Intrusion Detection with the Snort IDS
Prevention or Detection
Snort provides several options for preventing (and detecting) intrusion. The three main modes for preventing intrusion are inline filtering, cooperation with an existing iptables-based firewall, and TCP-RST mode.
When Snort is working as an inline filter, all traffic must pass through the Snort system before it passes to the internal network. If the traffic triggers a rule in the Snort system, the packets are dropped. The inline solution offers advanced firewall-style security with a regularly updated rule set. However, the IPS can also prevent access to systems through false positives and will slow down your network if you have more traffic than the Snort sensor to handle. For inline mode, you'll need to add – enable-inline to your ./configure command.
If you already have an existing iptables-based firewall, you can configure Snort to provide dynamic rule changes. The iptables option reduces some of the lag on inbound traffic, but as a trade-off, your system will be slower to respond to attacks. Once the malicious traffic triggers an alert, Snort sends a command to the iptables system to block the attacker. This style of IPS, if not correctly configured, can be manipulated by a creative attacker to force a denial of service on your own systems.
If an attacker spoofs malicious traffic from your ISP's router or DNS server, you could end up blacklisting services you need to maintain a reliable network presence. To combat this, use a whitelist of addresses you never ban. However, an attacker who discovers the address of your whitelist can spoof attacks from this address without fear of being blocked.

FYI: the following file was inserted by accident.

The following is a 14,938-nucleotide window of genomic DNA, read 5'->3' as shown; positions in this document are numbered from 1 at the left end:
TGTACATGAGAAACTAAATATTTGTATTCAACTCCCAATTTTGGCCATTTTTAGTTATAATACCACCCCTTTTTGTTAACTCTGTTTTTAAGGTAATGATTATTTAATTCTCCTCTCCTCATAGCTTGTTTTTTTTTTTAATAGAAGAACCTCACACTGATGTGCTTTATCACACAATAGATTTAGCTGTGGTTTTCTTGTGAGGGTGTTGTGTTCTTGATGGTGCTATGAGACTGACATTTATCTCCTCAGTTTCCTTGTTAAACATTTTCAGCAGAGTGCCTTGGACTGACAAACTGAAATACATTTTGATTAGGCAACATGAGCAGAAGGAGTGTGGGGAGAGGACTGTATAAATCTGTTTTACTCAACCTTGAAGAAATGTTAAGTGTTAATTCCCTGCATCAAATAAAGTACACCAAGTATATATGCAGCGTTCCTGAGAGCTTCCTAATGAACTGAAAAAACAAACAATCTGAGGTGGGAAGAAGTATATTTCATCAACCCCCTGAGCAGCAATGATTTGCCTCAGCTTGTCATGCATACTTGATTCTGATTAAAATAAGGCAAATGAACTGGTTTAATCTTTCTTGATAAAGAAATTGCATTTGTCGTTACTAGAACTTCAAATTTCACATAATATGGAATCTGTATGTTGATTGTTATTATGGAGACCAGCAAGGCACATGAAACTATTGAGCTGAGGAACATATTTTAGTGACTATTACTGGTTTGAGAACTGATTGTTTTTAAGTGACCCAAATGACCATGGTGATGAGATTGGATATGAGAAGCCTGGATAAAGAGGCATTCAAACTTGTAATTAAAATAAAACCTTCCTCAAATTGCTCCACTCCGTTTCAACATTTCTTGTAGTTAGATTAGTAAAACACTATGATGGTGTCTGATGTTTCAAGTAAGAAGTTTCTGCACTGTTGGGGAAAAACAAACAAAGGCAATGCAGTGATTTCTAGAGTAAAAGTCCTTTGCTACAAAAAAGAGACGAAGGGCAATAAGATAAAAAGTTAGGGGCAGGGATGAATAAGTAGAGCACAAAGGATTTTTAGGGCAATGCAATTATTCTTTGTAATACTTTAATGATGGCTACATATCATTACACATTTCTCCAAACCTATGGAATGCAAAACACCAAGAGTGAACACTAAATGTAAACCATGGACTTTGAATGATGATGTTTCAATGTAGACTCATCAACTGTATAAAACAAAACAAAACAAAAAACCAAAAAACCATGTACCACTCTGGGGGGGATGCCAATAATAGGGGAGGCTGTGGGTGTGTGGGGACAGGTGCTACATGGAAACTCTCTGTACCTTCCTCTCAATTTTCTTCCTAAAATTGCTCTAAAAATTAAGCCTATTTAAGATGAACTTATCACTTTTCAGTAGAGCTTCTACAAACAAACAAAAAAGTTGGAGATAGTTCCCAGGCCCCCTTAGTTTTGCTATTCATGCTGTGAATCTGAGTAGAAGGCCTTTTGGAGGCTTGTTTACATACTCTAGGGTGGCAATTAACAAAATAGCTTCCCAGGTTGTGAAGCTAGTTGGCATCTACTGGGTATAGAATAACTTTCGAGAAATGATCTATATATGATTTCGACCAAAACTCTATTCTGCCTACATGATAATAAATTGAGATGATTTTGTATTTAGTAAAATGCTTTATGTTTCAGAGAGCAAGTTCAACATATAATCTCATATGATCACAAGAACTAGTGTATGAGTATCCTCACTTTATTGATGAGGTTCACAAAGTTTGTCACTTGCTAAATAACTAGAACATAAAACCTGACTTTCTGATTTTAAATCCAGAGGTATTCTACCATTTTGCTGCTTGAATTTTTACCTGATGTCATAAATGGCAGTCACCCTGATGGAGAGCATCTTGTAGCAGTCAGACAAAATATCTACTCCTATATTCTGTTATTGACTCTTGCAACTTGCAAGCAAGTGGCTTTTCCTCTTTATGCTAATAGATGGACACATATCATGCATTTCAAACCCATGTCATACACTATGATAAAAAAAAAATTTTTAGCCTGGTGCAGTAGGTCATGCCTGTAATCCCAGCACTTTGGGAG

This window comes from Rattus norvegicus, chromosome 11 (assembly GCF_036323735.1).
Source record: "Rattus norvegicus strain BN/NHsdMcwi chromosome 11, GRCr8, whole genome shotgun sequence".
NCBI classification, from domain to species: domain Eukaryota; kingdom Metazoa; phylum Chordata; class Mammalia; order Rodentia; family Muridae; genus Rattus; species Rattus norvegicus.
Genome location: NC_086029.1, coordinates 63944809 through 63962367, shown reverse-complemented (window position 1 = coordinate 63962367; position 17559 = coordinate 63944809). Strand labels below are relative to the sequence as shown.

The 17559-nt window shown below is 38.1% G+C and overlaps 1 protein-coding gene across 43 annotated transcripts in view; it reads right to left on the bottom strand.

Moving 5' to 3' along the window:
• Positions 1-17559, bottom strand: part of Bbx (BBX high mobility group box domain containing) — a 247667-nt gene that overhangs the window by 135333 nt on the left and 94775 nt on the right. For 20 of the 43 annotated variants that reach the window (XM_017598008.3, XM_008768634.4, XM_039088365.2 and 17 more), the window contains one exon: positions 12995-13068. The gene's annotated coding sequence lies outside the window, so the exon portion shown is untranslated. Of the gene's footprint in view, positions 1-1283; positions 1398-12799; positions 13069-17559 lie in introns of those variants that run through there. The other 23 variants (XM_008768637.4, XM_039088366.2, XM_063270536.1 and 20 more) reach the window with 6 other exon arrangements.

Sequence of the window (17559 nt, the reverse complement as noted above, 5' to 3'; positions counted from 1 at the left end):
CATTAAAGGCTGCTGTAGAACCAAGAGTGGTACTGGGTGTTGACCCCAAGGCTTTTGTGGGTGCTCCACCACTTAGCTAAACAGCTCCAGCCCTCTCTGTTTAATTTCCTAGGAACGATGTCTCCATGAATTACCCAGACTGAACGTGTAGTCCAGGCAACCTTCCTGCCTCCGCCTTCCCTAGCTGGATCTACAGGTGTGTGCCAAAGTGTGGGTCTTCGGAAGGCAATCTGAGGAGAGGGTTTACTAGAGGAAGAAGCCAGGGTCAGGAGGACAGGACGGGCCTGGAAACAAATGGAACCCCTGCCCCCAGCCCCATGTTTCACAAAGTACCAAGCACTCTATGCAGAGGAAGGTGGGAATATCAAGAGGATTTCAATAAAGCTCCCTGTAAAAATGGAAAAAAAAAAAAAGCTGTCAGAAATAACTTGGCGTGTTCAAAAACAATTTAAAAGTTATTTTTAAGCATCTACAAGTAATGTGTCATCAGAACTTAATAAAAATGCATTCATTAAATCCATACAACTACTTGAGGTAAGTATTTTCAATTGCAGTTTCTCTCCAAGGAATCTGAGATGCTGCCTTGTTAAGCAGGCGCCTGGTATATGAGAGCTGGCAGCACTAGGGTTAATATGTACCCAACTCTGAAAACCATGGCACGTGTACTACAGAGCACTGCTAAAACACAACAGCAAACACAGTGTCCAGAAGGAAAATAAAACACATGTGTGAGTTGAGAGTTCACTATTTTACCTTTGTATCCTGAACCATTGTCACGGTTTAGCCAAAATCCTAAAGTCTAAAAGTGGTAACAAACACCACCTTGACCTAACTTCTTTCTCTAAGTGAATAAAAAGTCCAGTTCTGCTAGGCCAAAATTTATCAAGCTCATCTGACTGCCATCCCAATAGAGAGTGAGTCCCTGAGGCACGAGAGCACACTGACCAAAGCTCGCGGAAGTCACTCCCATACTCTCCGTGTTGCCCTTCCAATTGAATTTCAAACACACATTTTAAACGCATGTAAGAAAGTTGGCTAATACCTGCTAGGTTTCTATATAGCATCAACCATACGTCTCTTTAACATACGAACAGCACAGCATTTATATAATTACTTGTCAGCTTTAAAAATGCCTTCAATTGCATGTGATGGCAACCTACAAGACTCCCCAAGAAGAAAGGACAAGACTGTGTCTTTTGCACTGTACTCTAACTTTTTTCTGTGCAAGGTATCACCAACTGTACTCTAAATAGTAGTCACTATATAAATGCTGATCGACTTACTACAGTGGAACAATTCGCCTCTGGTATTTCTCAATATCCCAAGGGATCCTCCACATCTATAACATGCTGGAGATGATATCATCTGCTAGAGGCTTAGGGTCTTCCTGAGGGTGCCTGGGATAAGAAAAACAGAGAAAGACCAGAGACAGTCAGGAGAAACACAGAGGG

The final option is to allow Snort to disconnect unwanted connections through the use of TCP-RST packets (through the use of the flexresp2 patch). This option can terminate an unwanted connection from both ends. However, this solution causes a race condition between your IPS and the malicious traffic. The IPS attempts to close the connection before the attacker can complete the attack. The attacker will already have an advantage in this case, because the malicious traffic is already inside your network before Snort can act. This mode of operation helps prevent certain attacks, but it might be less reliable than the other techniques.
How you configure your IDS/IPS is dependent on your security requirements. If you intend to set up Snort as an IPS, test the server in IDS mode until you've correctly tuned the configuration and reduced false positives.
Once you're happy with the configuration, move Snort to its new role as a prevention system.
Snort has many other features to discover. For example, I never got to mention the retro ASCII art pig (Figure 5).
Numerous books and online resources will help you get started with the Snort intrusion detection system. The Snort project website offers a great number documents that can help solve problems. Snort's website also offer a community forum that provides user assistance and news.
A new class of problems lets a malicious app pre-configure an invisible privilege update.
New Hack language adds static typing and other conveniences.
New crypto policy system will offer easier configuration and more uniform security.
Ubuntu founder denounces insecurity in proprietary, close-source software blobs.
Vulnerability affects many Linux web servers
The Bavarian capital shuns Microsoft, Google, and other alternatives to implement an open source groupware solution.
Phone vendor partnerships bring Mark Shuttleworth's dream of Ubuntu on a phone a step closer to reality.
Donors will get to vote on new features for the free video editor.
Debian project puts init out to pasture and says no to Ubuntu's Upstart.